During one of our recent discussions about food taboos, a sage commenter noted that one of the theories regarding such prohibitions is that they aid social cohesion—if we can all agree to, say, eschew beef or Funyuns, we instantly have something that defines us in opposition to “The Other.” Given the inherent creepiness of that tactic, the commenter wondered, was there perhaps a history of cult leaders using food taboos to bind together their flocks?
Well, as it turns out, the answer appears to be a resounding “Yes!” A surprisingly large number of cults insist on austere vegetarian diets—if not in their formal literature, then at least in practice. The first example that springs to mind is the Unification Church, which has been known to feed its recruits a high-carb, low-protein diet consisting largely of rice and mashed legumes. The denizens of Jonestown subsisted on a similarly bland diet, as attested to by a very fortunate escapee:
The food was woefully inadequate. There was rice for breakfast, rice water soup for lunch, and rice and beans for dinner. On Sunday, we each received an egg and a cookie. Two or three times a week we had vegetables. Some very weak and elderly members received one egg per day. However, the food did improve markedly on the few occasions when there were outside visitors.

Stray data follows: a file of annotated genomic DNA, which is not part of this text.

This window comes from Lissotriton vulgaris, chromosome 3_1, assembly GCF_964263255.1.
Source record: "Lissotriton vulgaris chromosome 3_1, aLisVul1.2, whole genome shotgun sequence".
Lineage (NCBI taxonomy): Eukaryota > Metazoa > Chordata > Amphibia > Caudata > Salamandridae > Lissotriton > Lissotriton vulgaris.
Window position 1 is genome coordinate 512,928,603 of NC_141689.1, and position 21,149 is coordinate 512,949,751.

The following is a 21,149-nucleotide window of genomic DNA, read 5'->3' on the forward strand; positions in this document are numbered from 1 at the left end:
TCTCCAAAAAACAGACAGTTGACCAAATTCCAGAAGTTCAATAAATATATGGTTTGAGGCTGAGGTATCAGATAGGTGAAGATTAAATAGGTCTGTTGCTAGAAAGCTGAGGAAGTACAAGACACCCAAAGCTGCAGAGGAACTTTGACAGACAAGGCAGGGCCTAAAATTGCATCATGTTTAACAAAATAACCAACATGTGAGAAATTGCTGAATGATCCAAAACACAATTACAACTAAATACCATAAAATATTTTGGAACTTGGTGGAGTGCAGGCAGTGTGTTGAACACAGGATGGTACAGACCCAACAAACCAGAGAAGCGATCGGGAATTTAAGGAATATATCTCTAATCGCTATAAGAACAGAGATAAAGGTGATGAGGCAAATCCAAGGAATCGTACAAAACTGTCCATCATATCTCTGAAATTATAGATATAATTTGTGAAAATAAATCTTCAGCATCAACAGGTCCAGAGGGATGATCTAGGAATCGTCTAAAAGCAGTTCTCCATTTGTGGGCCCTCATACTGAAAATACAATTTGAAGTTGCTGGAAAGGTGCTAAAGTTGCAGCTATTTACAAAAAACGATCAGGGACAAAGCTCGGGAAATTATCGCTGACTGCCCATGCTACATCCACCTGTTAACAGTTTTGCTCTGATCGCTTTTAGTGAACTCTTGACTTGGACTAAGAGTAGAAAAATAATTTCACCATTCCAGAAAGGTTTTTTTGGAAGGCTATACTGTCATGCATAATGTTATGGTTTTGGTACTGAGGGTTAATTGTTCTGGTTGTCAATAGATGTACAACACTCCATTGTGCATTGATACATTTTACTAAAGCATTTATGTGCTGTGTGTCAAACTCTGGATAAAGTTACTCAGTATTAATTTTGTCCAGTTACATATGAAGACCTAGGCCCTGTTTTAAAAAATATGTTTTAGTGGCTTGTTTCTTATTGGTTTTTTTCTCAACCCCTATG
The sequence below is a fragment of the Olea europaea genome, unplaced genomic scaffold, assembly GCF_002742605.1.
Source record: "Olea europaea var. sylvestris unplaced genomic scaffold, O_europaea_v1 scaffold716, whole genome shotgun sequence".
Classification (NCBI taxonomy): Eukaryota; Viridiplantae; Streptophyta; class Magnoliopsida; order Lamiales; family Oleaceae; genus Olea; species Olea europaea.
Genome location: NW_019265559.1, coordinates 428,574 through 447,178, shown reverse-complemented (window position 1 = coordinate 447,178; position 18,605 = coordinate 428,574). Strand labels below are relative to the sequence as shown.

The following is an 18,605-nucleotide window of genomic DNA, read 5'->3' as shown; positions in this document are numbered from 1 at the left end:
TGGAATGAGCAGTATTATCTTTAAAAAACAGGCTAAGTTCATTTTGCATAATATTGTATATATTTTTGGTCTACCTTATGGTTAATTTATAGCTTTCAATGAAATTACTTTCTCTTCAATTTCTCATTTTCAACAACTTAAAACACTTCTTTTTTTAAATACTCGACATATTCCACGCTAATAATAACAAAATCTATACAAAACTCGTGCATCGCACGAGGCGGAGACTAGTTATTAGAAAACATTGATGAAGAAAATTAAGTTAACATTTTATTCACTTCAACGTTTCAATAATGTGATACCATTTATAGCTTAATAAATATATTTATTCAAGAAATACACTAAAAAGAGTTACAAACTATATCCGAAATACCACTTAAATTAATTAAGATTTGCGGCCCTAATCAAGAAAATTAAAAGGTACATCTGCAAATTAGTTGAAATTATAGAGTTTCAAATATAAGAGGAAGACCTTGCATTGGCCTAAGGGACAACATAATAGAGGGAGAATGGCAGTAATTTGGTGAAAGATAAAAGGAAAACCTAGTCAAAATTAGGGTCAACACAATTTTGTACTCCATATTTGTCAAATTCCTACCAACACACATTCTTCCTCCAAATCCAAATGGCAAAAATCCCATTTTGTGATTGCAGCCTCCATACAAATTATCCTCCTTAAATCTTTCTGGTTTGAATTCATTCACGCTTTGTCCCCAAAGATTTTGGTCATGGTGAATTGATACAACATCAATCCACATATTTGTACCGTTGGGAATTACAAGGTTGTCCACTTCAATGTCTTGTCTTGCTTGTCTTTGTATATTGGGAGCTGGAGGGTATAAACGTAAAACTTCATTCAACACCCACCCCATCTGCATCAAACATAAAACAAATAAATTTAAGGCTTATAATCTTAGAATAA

This dietary restrictions seem to have less to do with social cohesion, though, than with social control. Constantly hungry followers lack the energy to rebel, or even question. In fact, we reckon this applies to non-religious institutions as well—if you looked at successful political revolutions throughout history, don’t most of them take place in countries with at least a modicum of wealth? It’s tough to riot in the streets on an empty stomach.
The irony about the Unification Church’s dietary tactics, of course, is that the organization is a major player in the food industry. That sushi you had the other week? Chances are its passage from ocean to table benefited Rev. Moon in some small way, due to his control of True World Group.